Also to check permissions and verify the 'desktop.ini' file does not mess you up use the NTFSFix tool which you can find at WiseSoft - Resources for IT Professionals. This is a creat tool to update/change/add permissions quickly.

    Bob
    Systems Specialist

  8. #38

    sonofsanta's Avatar
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    Script to move folders (will need tweaking with relevant details)

    First grab the details of all your users:
    Code:
    cd \
    dsquery user -limit 0 "ou=Students,ou=Users,ou=School,dc=domain,dc=local" | dsget user -hmdir >students.txt
    - change the ou= part to reflect your OU structure. I broke it down into staff and students to reduce the load and split the work but you should be able to do the lot at once.

    Copy and paste the contents of that text file into Excel, tidy it up so you just have a long list of home directory paths. In the second column use =CONCATENATE() to construct the new path, e.g. =CONCATENATE(A2,"Documents/") and drag that down the whole list.
    Title the first column oldhmdir and the second column newhmdir

    Save that as a CSV somewhere onto a domain controller - C:\Scripts\students.csv for example - then open up a powershell on that domain controller. Copy and paste the following code into it:
    Code:
    cd \
    cd Scripts\
    $inputFile = Import-CSV  C:\Scripts\students.csv 
    foreach($line in $inputFile) 
    {
        robocopy /move $line.oldhmdir $line.newhmdir /s /MINAGE:1
        Write-Host "`n"
    }
    The minage is set so it doesn't try and move the new folder (hopefully), other flags listed @ Robocopy

    It may need some tweaking (I was copying from one location to another, not trying to move content down a level) but the gist of it should be right, anyway. Will save you trawling through hoards of folders. Test it by using a copy of the CSV with all but the top two or three lines deleted so it doesn't take too long to fail or mess too much up.

    EDIT: @macdaddy - new directories can be created programatically (in PowerShell, at least) with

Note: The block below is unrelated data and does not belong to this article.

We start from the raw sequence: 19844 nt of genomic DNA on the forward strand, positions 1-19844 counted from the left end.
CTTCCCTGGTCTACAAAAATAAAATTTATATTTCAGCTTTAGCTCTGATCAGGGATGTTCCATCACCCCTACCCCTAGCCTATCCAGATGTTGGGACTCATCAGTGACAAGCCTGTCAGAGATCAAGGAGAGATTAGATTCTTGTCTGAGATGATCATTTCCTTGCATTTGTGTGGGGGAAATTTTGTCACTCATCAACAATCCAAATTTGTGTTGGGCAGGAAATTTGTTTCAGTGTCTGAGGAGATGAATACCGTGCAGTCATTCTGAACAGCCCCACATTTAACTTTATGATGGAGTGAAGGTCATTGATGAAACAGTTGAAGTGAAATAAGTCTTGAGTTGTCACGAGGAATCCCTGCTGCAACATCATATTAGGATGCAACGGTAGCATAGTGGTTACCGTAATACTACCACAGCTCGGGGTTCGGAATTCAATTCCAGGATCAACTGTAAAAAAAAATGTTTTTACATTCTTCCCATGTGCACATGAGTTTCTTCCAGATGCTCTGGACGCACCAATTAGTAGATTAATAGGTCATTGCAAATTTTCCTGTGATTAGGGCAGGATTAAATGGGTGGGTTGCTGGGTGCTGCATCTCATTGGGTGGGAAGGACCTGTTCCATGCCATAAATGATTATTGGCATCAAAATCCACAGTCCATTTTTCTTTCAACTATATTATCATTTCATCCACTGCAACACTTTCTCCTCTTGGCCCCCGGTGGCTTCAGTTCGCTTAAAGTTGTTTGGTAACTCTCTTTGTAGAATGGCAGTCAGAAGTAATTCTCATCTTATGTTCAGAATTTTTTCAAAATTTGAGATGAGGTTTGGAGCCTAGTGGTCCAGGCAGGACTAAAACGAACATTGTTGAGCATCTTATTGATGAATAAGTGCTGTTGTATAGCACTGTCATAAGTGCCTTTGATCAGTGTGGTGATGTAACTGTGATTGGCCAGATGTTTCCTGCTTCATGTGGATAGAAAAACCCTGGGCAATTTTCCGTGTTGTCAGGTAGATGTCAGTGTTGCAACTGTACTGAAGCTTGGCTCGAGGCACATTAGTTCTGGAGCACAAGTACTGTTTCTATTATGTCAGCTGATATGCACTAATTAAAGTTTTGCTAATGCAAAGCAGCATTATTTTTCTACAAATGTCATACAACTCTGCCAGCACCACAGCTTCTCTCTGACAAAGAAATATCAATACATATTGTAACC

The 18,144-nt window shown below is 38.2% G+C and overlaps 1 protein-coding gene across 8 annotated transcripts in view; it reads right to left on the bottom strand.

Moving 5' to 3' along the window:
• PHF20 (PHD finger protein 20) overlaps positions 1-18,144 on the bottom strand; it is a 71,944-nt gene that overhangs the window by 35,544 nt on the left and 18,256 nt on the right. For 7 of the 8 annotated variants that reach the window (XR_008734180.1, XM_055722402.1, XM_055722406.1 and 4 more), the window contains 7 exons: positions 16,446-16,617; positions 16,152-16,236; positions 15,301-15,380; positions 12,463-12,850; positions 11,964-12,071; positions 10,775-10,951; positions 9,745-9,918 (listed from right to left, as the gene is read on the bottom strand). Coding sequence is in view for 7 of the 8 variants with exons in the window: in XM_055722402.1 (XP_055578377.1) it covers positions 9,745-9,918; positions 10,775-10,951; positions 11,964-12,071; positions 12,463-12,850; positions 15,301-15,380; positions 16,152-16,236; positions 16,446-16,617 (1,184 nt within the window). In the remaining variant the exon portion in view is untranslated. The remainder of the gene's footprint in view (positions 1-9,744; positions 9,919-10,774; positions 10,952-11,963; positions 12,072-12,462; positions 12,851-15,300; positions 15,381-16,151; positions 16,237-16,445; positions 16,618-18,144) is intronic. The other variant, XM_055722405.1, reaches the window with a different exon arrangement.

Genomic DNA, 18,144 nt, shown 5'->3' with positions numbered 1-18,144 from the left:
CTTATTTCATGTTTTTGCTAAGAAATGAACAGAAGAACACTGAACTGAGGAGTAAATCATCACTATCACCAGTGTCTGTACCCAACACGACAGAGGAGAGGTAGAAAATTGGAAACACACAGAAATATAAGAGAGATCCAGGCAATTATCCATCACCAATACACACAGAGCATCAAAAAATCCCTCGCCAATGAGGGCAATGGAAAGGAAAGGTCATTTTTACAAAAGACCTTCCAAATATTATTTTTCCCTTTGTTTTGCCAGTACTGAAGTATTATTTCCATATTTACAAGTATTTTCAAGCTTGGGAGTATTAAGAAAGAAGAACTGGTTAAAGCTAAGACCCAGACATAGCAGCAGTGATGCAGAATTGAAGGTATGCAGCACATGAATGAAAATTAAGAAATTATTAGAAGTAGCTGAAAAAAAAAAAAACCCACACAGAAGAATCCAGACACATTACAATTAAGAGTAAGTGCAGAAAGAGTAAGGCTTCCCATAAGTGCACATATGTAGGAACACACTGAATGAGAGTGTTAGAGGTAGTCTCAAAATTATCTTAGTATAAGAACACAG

Code:
    New-Item $UNC_PATH -type directory
    Last edited by sonofsanta; 3rd August 2012 at 01:45 PM.

  9. #39

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    Quote Originally Posted by sonofsanta View Post
    Script to move folders (will need tweaking with relevant details)

    First grab the details of all your users:
    Code:
    cd \
    dsquery user -limit 0 "ou=Students,ou=Users,ou=School,dc=domain,dc=local" | dsget user -hmdir >students.txt
    - change the ou= part to reflect your OU structure. I broke it down into staff and students to reduce the load and split the work but you should be able to do the lot at once.

    Copy and paste the contents of that text file into Excel, tidy it up so you just have a long list of home directory paths. In the second column use =CONCATENATE() to construct the new path, e.g. =CONCATENATE(A2,"Documents/") and drag that down the whole list.
    Title the first column oldhmdir and the second column newhmdir

    Save that as a CSV somewhere onto a domain controller - C:\Scripts\students.csv for example - then open up a powershell on that domain controller. Copy and paste the following code into it:
    Code:
    cd \
    cd Scripts\
    $inputFile = Import-CSV  C:\Scripts\students.csv 
    foreach($line in $inputFile) 
    {
        robocopy /move $line.oldhmdir $line.newhmdir /s /MINAGE:1
        Write-Host "`n"
    }
    The minage is set so it doesn't try and move the new folder (hopefully), other flags listed @ Robocopy

    It may need some tweaking (I was copying from one location to another, not trying to move content down a level) but the gist of it should be right, anyway. Will save you trawling through hoards of folders. Test it by using a copy of the CSV with all but the top two or three lines deleted so it doesn't take too long to fail or mess too much up.

    EDIT: @macdaddy - new directories can be created programatically (in PowerShell, at least) with
    Code:
    New-Item $UNC_PATH -type directory
    Thanks. I achieved this by exporting a user list from ad then using robycopy I then created a and for every user and set it to copy all work into a new documents folder.

    Got the robocopy commands if anyone wants them